For the next stop on the tour, drive down the street to the Tom Ridge Environmental Center (TREC). An educational center at heart, the TREC is dedicated to teaching visitors about the unique 3,200 acres of Presque Isle and the many different forms of life that inhabit the peninsula. TREC also serves as a center for research, contributing to conservation efforts and promoting environmental awareness, helping to preserve the unparalleled beauty of Presque Isle.Read More >
For a sweet stop, drive downtown to Erie’s esteemed chocolatier, Pulakos Chocolates. George Pulakos brought his handmade candies to Erie in 1903 where his passion for crafting Old World chocolates from the freshest ingredients led him to open the flagship store on the town’s State Street. To learn more about the rich history of the candy store, you can tour the factory on Parade Street for a unique behind-the-scenes look into the molding operations, kitchens and production centers. With sponge taffy and chocolate-covered treats, you can pick up some sugary snacks for the road before heading to the next destination.
Take US-20 E and make your way to the town of North East. The Lake Shore Railway Historical Museum should be your first stop in this quaint town. This is where Pennsylvania celebrates its railroading roots. The museum preserves a historic collection of railroad and transportation artifacts that span the decades. When you're done walking around, stop by the shop for some cool train-related souvenirs.Read More >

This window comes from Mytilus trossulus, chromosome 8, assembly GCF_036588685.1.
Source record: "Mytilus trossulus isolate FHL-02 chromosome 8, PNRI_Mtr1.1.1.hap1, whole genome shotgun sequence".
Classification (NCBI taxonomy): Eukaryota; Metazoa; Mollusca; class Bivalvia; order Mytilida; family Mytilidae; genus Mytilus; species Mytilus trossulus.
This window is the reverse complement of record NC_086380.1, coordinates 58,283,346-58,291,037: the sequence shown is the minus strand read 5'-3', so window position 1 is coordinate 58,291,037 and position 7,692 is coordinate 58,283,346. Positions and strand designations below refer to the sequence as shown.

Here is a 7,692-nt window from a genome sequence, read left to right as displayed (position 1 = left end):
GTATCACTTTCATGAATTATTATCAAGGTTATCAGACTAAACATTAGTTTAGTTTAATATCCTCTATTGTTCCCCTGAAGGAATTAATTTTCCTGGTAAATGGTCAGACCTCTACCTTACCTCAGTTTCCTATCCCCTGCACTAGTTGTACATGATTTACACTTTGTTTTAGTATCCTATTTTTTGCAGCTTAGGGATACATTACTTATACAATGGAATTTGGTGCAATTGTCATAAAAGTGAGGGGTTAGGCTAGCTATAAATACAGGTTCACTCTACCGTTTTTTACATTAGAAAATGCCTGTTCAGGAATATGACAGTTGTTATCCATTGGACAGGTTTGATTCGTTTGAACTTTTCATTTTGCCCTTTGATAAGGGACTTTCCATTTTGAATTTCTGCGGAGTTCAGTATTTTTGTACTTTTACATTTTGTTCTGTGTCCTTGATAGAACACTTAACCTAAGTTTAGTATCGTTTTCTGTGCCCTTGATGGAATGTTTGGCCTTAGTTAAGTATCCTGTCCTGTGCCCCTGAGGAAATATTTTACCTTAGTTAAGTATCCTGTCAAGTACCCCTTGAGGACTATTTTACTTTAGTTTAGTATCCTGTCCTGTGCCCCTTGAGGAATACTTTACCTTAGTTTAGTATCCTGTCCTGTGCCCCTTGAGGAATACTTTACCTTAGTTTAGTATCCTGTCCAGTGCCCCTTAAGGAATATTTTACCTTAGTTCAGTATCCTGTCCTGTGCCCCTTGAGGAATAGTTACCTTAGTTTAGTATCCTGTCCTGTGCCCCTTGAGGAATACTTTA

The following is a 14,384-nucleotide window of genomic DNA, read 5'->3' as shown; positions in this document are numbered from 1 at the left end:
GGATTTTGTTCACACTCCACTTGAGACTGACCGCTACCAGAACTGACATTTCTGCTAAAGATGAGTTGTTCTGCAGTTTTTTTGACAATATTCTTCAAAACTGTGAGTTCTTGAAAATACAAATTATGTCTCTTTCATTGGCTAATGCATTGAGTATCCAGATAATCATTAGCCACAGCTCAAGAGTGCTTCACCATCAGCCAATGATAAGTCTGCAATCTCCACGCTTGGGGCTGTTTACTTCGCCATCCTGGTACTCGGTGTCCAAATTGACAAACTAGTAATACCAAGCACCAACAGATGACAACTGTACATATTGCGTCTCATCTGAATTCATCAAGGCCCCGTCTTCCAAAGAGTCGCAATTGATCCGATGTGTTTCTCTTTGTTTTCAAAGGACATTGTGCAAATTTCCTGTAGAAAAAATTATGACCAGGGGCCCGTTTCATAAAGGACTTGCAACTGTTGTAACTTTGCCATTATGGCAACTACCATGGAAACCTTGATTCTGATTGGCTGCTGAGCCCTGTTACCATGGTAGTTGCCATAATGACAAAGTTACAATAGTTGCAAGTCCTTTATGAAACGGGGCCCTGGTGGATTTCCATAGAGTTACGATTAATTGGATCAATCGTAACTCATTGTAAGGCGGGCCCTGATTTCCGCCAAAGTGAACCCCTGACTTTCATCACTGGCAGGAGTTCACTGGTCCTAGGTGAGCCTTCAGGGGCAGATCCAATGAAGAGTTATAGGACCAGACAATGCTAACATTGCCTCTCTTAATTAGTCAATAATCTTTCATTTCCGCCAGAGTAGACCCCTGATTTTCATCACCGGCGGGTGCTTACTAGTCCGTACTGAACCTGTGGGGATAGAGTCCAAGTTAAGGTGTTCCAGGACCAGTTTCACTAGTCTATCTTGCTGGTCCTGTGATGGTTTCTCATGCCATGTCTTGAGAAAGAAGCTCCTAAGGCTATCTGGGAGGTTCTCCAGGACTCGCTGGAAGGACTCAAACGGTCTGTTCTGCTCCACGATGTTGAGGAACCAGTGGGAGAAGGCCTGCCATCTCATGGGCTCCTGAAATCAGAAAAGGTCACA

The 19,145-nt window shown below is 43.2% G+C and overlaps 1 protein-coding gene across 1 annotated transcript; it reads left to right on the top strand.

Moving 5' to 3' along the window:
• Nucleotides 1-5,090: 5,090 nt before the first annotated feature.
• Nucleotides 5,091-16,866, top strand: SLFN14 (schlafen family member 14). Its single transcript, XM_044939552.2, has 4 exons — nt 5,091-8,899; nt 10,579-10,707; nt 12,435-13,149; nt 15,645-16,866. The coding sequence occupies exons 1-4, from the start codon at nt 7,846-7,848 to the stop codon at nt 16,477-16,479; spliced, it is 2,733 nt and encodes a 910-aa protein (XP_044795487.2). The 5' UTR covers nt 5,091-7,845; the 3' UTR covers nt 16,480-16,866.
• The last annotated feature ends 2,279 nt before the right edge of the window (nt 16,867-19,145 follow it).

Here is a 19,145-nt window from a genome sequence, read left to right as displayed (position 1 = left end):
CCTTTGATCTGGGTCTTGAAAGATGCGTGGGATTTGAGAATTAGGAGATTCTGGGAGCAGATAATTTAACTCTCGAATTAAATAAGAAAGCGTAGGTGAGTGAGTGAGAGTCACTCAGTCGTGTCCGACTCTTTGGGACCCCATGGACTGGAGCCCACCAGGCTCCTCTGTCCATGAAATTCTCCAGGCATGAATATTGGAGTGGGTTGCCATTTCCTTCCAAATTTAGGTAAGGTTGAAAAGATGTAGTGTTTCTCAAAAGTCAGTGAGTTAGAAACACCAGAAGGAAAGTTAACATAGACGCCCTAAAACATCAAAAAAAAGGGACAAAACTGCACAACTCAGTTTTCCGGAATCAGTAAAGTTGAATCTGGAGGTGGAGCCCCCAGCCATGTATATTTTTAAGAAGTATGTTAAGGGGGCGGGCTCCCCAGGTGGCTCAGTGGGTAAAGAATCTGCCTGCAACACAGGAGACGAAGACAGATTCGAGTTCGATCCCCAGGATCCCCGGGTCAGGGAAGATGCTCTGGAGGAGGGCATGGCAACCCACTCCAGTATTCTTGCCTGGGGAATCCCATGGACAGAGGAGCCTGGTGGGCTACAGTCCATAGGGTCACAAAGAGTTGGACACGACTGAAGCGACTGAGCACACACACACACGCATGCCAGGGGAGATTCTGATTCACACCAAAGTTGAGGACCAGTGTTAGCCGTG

Make a quick trip up the road and head over to the South Shore Wine Company. It was more than 100 years ago when this land was first cultivated for grape growing and winemaking. Today, you can step down into the stone wine cellar now home to the newly re-established sister winery of Mazza Vineyards. A trip full of rich tastes and history, you will be able to sip a unique selection of wines while appreciating the grandeur and silent history within the stone walls. Enjoy a delicious lunch or glass of wine before hitting the road at the winery’s patio café.Read More >
For those who want to experience more of the wineries that Northeast PA offers, the Erie Wine Trail is approximately 40 miles long and runs amidst 30,000 acres of vineyards along Lake Erie in western New York and Pennsylvania in “America’s Grape Country.” The well-drained, gravel-loam soils and the moderating effect of the lake on spring and fall temperatures combine to create the perfect growing environment for healthy vineyards and premium wines. Twenty-three wineries produce award-winning wines, including vinifera, ice wines, fruit wines, and specialty wines, such as brandies and ports.
This inn offers a wonderful glimpse of the history of this area in North East, PA. From the moment you arrive, you'll be greeted with a world of vintage craftsmanship and charming service. Innkeepers Peggy and Dave know what it takes to keep a weary roadtripper happy and comfortable.Read More >
Deemed the “most luxurious accommodations in downtown Erie,” the Boothby Inn offers lodging on Millionaire’s Row. Equipped with private baths, cable television, wireless free internet and individual room controls for heat and air conditioning, you will forget you are staying in an 1888 Victorian home in the heart of Erie’s historic district. Continental breakfast is provided to weekend travelers and all guests receive one free off-street parking spot. Rest your head after a long day on the road at Erie’s most prestigious accommodations.Read More >